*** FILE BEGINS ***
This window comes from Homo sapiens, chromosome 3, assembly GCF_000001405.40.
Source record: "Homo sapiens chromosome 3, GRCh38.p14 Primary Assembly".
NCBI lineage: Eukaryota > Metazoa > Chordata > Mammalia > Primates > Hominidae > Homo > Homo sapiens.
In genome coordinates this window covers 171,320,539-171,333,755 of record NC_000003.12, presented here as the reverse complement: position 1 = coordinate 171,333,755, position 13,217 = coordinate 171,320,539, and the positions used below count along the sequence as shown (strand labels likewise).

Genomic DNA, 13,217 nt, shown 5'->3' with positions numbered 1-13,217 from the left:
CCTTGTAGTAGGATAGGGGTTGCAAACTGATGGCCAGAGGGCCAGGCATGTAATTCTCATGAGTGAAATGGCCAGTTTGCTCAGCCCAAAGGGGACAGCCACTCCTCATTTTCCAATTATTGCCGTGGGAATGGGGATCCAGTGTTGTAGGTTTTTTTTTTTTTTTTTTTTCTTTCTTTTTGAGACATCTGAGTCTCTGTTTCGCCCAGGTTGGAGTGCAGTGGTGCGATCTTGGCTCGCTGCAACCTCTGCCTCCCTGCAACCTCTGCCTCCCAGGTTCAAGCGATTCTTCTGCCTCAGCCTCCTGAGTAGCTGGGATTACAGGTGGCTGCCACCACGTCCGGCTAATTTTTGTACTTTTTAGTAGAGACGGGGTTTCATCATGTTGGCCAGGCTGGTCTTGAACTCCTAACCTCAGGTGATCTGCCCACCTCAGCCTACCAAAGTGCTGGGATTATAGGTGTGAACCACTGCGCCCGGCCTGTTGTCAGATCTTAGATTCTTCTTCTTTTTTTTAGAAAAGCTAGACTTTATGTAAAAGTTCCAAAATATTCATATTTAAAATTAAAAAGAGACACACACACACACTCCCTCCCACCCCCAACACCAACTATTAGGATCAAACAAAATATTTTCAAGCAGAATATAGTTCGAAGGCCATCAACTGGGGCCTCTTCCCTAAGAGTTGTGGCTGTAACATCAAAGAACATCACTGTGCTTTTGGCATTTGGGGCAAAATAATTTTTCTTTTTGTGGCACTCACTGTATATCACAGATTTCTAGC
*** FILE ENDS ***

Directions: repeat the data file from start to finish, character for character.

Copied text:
This window comes from Homo sapiens, chromosome 3, assembly GCF_000001405.40.
Source record: "Homo sapiens chromosome 3, GRCh38.p14 Primary Assembly".
NCBI lineage: Eukaryota > Metazoa > Chordata > Mammalia > Primates > Hominidae > Homo > Homo sapiens.
In genome coordinates this window covers 171,320,539-171,333,755 of record NC_000003.12, presented here as the reverse complement: position 1 = coordinate 171,333,755, position 13,217 = coordinate 171,320,539, and the positions used below count along the sequence as shown (strand labels likewise).

Genomic DNA, 13,217 nt, shown 5'->3' with positions numbered 1-13,217 from the left:
CCTTGTAGTAGGATAGGGGTTGCAAACTGATGGCCAGAGGGCCAGGCATGTAATTCTCATGAGTGAAATGGCCAGTTTGCTCAGCCCAAAGGGGACAGCCACTCCTCATTTTCCAATTATTGCCGTGGGAATGGGGATCCAGTGTTGTAGGTTTTTTTTTTTTTTTTTTTTCTTTCTTTTTGAGACATCTGAGTCTCTGTTTCGCCCAGGTTGGAGTGCAGTGGTGCGATCTTGGCTCGCTGCAACCTCTGCCTCCCTGCAACCTCTGCCTCCCAGGTTCAAGCGATTCTTCTGCCTCAGCCTCCTGAGTAGCTGGGATTACAGGTGGCTGCCACCACGTCCGGCTAATTTTTGTACTTTTTAGTAGAGACGGGGTTTCATCATGTTGGCCAGGCTGGTCTTGAACTCCTAACCTCAGGTGATCTGCCCACCTCAGCCTACCAAAGTGCTGGGATTATAGGTGTGAACCACTGCGCCCGGCCTGTTGTCAGATCTTAGATTCTTCTTCTTTTTTTTAGAAAAGCTAGACTTTATGTAAAAGTTCCAAAATATTCATATTTAAAATTAAAAAGAGACACACACACACACTCCCTCCCACCCCCAACACCAACTATTAGGATCAAACAAAATATTTTCAAGCAGAATATAGTTCGAAGGCCATCAACTGGGGCCTCTTCCCTAAGAGTTGTGGCTGTAACATCAAAGAACATCACTGTGCTTTTGGCATTTGGGGCAAAATAATTTTTCTTTTTGTGGCACTCACTGTATATCACAGATTTCTAGC